The ultimate frontier. Have you ever watched someone who can crawl effortlessly? Have you ever tried swimming? If so, you’ll know that it’s difficult because its challenging not only physically, but also mentally, the urge to breathe and to feel safe is a strong motivator not to swim at all! So what do you do? Probably add swimming to your “Someday/Maybe” pile of skills to learn. Many people (including world famous: Tim Ferriss) have found success by using the swimming style and progressions of Total Immersion. This post will tell you what you need to know to get started in a lifelong journey to add swimming as a part of your exercise regimen. Remember, when you get old (yes, you will someday become old, or injured) swimming is one of the best ways to stay in shape and least taxing on your joints.
Everyone should learn how to swim. The fastes way is of course to get a coach! We have at least 3 of Swedens best swimming coaches on the Podcast:
- Anna-Karin Lundin #13 Former Olympian and CEO of SimCoachen – which I deeply recommend
- Michael Rosen – The Rain Man of Swimming -#27 -World Renowned Swim Coach and Captain of the Swedish National team for the olympic sport: OWS (Open Water Swimming), where they swim 10k and longer
- Eva Fridman #25 – Great SwimRunner and also a Coach on SimCoachen Team.
If you are in a rush or just want to learn from the best – I suggest that you contact one of them.
The concept we will learn in this article is called Total Immersion, and it is not sure that your swim coach are teaching that system or the methods and drills explained below. However! Any system for learning is better than no system. Read about our Interconnective systems approach on About FLAWD . Lets get started.
Or TI for short, is a system created by Terry Laughlin. The main part of this article is based on his excellent book “Total Immersion: Revolutionary Way to Swim Better and Faster by Terry Laughlin, John Delves ” And no, you might not WIN any races with this concept. But you might win long term regarding health, staying clear from injury and being pain free. The progressions will benefit beginner swimmers mostly.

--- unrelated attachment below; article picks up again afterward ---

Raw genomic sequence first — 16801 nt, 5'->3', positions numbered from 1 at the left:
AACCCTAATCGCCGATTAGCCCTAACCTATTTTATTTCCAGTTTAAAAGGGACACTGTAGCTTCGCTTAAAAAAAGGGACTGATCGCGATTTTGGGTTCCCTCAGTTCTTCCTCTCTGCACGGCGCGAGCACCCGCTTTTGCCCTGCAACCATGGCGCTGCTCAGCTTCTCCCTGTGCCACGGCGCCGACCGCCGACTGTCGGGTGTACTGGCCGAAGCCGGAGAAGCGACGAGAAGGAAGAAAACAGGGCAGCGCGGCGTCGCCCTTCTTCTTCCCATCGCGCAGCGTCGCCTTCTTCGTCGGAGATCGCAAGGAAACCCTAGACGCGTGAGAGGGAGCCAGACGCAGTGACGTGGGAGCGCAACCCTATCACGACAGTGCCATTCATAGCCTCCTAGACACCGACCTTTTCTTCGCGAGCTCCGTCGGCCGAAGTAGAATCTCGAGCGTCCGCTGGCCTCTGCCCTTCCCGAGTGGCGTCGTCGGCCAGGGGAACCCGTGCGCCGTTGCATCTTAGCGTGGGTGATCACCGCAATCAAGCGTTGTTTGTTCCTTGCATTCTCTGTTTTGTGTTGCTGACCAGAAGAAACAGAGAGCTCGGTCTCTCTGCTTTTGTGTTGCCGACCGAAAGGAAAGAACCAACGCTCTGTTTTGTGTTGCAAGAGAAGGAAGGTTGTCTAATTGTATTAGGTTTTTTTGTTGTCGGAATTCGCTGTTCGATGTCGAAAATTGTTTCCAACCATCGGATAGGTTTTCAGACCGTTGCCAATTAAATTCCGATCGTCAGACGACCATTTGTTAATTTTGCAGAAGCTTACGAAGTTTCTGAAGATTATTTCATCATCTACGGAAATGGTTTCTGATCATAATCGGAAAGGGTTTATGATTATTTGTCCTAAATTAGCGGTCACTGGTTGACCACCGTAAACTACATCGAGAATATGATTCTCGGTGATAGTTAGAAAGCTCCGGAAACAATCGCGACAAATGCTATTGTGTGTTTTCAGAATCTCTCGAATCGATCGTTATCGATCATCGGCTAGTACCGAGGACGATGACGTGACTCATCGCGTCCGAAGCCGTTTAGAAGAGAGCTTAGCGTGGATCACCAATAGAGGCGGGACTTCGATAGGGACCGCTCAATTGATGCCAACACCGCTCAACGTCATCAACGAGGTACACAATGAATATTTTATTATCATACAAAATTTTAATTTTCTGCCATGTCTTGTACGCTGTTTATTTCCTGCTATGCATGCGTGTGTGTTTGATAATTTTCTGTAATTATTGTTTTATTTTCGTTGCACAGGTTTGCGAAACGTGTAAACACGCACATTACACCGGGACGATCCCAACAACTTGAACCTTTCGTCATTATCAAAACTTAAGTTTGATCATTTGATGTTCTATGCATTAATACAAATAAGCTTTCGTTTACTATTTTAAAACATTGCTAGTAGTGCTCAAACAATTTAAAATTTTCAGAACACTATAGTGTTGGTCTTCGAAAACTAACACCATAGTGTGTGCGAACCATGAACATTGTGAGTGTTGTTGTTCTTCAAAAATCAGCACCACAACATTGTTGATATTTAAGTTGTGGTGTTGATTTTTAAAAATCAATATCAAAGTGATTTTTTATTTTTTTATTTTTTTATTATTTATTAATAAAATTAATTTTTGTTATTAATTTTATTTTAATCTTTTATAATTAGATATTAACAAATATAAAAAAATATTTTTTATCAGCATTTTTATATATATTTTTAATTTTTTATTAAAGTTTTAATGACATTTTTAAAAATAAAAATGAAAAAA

First thing to know: We humans are very well adapted to life on land. We are not natural swimmers, like for instance a fish.
Swimming speed: V = SL x SR
- V = Velocity
- SL = Stroke Length
- SR = Stroke Rate
We don’t want to increase that stroke rate, as that costs more energy. With that said we can only increase velocity in 2 ways: More power in feet and ahands or less friction or draft (as we say in water)
Philosohpy: Practice til your bored
What is most effective way of swimming from an energy standpoint?
To double the speed in water we need to 8x our power output.
Said another way: to swim 10% faster you need to increase your power output by 33%. That’s because water is 1000x denser than air and throw HUGE amount of drag forces, imagine that you are biking against a strong wind. Learning to cut drag by improving your body position could give you a 20% to 30% speed boost in a day or two. First we show you how to get the body balances, streamlined and stabilized. then we work on your propulsion system. In water “draft” (drag or friction in swedish) is everything. Active Streamlining is the key and the fastes way to be more “fishlike in water” .
3 Rules for Aquatic locomotion
1. Balance your body in water
2. Make your body taller
3. Swim on the side
Try to swim “downhill” – push your head and torso down – this is also called FQS or Front Quadrant Swimming
2. Be taller
In Ship hydrodynamics, we use the Froude number to calculate how tall a ship should be for optimal speed. The longer a ship is the faster, up to a certain extent. The science about this is inconclusive, but according to TI – if we swim “taller” we get a “speed length ratio” which increase our Flow Velocity. Science: 1,2, to be added more – as you comment below
3. Swim on the side
Once a gain we met resistance in water as we increase speed. Compare a sailboat to a plowing boat. Which boat will have more draft?
They are build around your “Sweetspot”
- 1 Find balance and “Sweet spot”
- Drill 1 Basic balance on your back
- Drill 2 Find your sweet spot
- 2: Becoming weightless and slippery
- Drill 3 Hand-lead sweet spot lengthen your “vessel”
- Drill 4 balance in the skating position where you turn your head down – hand lead
- 3: …..
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